NM prison officials face questions over staffing, recidivism - Albuquerque Journal

NM prison officials face questions over staffing, recidivism

Corrections officers escort a prisoner out of one of the cell pods in a maximum security unit at the Penitentiary of New Mexico near Santa Fe, in this 2015 file photo. New Mexico’s inmate population has decreased steadily in recent years. (Eddie Moore/Journal)

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SANTA FE – Top New Mexico corrections officials faced questions Thursday about stubbornly high employee vacancy rates and half-empty prisons, even as state funding for the agency overseeing the prison system has increased in recent years.

During a meeting of a key legislative panel in Taos Ski Valley, Rep. Patricia Lundstrom, D-Gallup, asked Corrections Secretary Alisha Tafoya Lucero whether some state-run prisons should be shut down due to a recent drop in inmate population.

“It looks to me, just generally speaking, like we have too many facilities,” said Lundstrom, who is the chairwoman of the Legislative Finance Committee.

Gov. Michelle Lujan Grisham’s administration has opposed closing prisons in part due to the possible impact to local economies, and the state has taken over operations over the last three years of privately run prisons in Clayton, Santa Rosa and Grants. Lujan Grisham also signed a 2020 executive order allowing some inmates to be released early from prison due to the COVID-19 pandemic.

Recently, Tafoya Lucero said prison officials have closed housing units in some prisons, with the overall prison inmate population currently at about 70% of capacity despite a recent increase in prison admissions.

Overall, however, the state’s total prison population is projected to continue declining – from an average of 5,703 inmates during the most recent budget year to an average of 5,513 over the course of the current year.

Tafoya Lucero also acknowledged the Corrections Department has faced challenges when it comes to corrections officer staffing levels, with the agency’s vacancy rate now at 31% – or higher than it was two years ago – despite salary increases that have bumped starting pay for corrections officers to $21.49 per hour.

“I do think there’s a ton of competition right now that’s taking place between all law enforcement agencies” for new recruits, Tafoya Lucero told lawmakers.

That explanation did not appear to assuage all concerns, however, as some legislators said chronic staffing shortages have led to overworked employees and morale issues.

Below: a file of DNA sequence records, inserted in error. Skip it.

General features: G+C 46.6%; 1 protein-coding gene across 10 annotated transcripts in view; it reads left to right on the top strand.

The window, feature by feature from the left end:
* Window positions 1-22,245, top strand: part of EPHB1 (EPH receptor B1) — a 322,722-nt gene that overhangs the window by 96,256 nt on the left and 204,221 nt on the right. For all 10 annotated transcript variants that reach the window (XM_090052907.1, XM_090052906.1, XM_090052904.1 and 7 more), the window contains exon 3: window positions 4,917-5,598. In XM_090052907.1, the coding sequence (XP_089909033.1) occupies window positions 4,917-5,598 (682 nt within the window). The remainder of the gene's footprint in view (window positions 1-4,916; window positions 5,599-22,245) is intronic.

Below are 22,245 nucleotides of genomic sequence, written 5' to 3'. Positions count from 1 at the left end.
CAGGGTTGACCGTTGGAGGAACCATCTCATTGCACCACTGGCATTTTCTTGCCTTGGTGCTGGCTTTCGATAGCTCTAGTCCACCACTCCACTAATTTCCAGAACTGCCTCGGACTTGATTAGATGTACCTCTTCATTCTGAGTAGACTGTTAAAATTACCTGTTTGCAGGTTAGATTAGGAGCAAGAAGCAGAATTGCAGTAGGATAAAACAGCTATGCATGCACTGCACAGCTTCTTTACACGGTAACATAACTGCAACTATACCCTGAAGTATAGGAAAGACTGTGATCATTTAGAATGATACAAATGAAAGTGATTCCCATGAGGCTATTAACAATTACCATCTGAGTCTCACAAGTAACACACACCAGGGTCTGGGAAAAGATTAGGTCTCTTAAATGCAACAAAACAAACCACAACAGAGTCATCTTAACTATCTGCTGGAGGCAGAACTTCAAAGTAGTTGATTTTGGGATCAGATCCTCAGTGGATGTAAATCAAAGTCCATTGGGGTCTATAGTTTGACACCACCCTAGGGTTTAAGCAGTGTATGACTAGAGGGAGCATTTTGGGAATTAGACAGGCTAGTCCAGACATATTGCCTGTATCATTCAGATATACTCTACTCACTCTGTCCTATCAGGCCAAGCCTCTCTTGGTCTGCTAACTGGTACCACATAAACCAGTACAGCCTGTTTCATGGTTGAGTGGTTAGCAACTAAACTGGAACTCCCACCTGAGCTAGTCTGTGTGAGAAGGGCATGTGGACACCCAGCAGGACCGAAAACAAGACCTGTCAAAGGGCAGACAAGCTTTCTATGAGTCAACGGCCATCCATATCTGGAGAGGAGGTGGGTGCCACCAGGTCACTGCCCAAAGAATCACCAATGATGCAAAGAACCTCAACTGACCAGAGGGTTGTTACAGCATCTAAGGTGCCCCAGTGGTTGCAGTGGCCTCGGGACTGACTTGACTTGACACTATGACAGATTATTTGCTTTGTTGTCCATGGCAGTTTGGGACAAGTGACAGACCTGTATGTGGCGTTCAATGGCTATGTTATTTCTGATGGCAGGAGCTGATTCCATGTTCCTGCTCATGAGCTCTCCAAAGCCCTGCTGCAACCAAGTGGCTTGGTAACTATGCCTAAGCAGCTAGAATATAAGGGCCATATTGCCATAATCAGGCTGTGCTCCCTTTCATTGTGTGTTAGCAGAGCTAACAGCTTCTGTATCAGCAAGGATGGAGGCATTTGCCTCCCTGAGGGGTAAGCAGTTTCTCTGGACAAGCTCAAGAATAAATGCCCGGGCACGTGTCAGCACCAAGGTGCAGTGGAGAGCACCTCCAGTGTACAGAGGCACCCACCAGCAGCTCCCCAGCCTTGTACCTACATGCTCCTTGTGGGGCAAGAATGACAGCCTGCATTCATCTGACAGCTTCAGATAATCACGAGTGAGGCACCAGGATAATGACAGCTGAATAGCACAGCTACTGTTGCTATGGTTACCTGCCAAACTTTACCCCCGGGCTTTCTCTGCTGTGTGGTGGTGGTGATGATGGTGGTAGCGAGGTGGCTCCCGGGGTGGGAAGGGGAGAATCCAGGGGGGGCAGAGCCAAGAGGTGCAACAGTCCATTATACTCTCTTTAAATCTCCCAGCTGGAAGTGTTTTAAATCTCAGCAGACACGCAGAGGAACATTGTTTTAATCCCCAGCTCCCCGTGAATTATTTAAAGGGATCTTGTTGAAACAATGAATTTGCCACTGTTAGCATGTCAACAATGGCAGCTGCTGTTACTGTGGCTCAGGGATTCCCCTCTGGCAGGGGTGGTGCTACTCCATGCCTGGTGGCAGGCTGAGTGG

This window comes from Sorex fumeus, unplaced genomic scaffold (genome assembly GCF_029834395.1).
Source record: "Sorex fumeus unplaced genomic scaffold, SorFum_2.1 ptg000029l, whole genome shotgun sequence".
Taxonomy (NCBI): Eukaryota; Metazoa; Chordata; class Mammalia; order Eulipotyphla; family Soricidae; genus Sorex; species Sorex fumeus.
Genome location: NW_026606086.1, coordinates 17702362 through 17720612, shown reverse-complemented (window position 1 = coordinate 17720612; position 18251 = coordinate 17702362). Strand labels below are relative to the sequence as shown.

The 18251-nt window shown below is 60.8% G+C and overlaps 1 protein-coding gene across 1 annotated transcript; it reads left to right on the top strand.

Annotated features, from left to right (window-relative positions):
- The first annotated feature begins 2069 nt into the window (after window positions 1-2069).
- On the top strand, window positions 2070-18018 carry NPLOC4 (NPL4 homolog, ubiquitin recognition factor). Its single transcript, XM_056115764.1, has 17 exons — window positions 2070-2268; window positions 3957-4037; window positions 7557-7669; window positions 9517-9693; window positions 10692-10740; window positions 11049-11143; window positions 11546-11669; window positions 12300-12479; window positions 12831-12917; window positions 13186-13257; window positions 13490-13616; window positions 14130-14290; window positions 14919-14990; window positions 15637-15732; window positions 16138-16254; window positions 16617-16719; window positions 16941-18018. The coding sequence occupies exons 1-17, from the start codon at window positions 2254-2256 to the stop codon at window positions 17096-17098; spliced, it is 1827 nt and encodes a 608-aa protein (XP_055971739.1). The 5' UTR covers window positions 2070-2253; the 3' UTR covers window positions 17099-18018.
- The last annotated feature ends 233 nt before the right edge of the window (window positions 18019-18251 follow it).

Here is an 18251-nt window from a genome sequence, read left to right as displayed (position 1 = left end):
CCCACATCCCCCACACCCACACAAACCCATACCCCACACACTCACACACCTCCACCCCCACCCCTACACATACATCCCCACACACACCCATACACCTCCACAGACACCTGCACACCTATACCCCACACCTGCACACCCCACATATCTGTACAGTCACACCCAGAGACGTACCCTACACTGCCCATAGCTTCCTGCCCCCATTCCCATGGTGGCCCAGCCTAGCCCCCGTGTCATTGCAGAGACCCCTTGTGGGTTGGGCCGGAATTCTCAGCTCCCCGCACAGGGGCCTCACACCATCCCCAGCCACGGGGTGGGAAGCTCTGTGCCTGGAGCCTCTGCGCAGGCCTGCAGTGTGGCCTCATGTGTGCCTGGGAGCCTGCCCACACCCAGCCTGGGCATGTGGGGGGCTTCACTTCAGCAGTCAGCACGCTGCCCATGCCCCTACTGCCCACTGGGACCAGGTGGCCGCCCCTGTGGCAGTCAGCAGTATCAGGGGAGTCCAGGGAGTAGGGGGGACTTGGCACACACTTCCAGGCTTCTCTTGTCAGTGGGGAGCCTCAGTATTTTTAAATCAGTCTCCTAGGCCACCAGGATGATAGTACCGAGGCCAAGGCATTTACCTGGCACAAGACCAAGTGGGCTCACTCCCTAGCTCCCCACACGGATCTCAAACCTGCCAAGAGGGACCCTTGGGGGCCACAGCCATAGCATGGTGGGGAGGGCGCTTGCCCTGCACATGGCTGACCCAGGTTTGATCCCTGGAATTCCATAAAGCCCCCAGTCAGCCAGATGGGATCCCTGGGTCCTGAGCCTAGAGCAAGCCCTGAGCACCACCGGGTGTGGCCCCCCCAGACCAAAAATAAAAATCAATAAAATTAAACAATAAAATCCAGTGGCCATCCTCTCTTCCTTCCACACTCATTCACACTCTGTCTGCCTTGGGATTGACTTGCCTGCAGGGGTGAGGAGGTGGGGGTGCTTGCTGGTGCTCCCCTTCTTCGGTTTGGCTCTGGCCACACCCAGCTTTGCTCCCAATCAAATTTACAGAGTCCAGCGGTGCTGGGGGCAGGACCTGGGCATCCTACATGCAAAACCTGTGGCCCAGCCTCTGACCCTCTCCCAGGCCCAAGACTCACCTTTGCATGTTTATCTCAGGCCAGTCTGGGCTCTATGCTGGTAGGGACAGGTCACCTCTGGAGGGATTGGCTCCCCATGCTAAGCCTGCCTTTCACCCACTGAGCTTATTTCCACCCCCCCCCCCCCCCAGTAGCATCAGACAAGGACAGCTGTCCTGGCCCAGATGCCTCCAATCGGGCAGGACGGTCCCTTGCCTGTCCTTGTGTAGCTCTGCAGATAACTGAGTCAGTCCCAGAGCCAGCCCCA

“I know the inmate population is down, but you have a lot of vacancies,” said Sen. Bill Burt, R-Alamogordo.

Meanwhile, corrections officials also acknowledged Thursday that data flaws in recent years have led to some inaccurate recidivism rate figures, but said they have corrected the issue.

While the number of released inmates who are reincarcerated within 36 months of their release has declined from 54% two years ago to 37% in the just-ended budget year, legislative analysts said some past figures reported by the Corrections Department might be off due to a database error.

That prompted criticism from Rep. Phelps Anderson, a Roswell independent, who said he was “dismayed” by the agency’s reporting.

In response, Tafoya Lucero said the department is working to change how recidivism is measured, as the state’s definition currently includes released inmates who abscond from supervision.

But she also expressed discontent with the current recidivism levels, saying, “That is not an acceptable number.”

Other top Corrections Department officials said Thursday they have worked to bolster programming for inmates and shifted more funding to transitional housing, due to rising housing prices and scarce real estate availability in some parts of New Mexico.

But a Legislative Finance Committee report said cost savings generated by high vacancy rates and reduced inmate populations have generally not been pumped back into programs aimed at reducing recidivism.

Instead, the money has either been spent on equipment, increased contract costs or gone unspent, according to the LFC report, leaving spending on recidivism reduction programs largely flat.

That’s despite the fact the Corrections Department’s overall budget has increased by $14.9 million – or about 4.6% – over the last five years.

The agency’s budget for the current year is set at $326.7 million.

• Guadalupe County Correctional Facility (Santa Rosa) – 40%
• Northeast New Mexico Correctional Facility (Clayton) – 45%
• Penitentiary of New Mexico (Santa Fe) – 76%
• Southern New Mexico Correctional Facility (Las Cruces) – 82%
• Central New Mexico Correctional Facility (Los Lunas) – 54%
• Roswell Correctional Center – 91%
• Springer Correctional Center – 60%
• Otero County Prison Facility (Chaparral) – 94%
• Lea County Correctional Facility (Hobbs) – 85%

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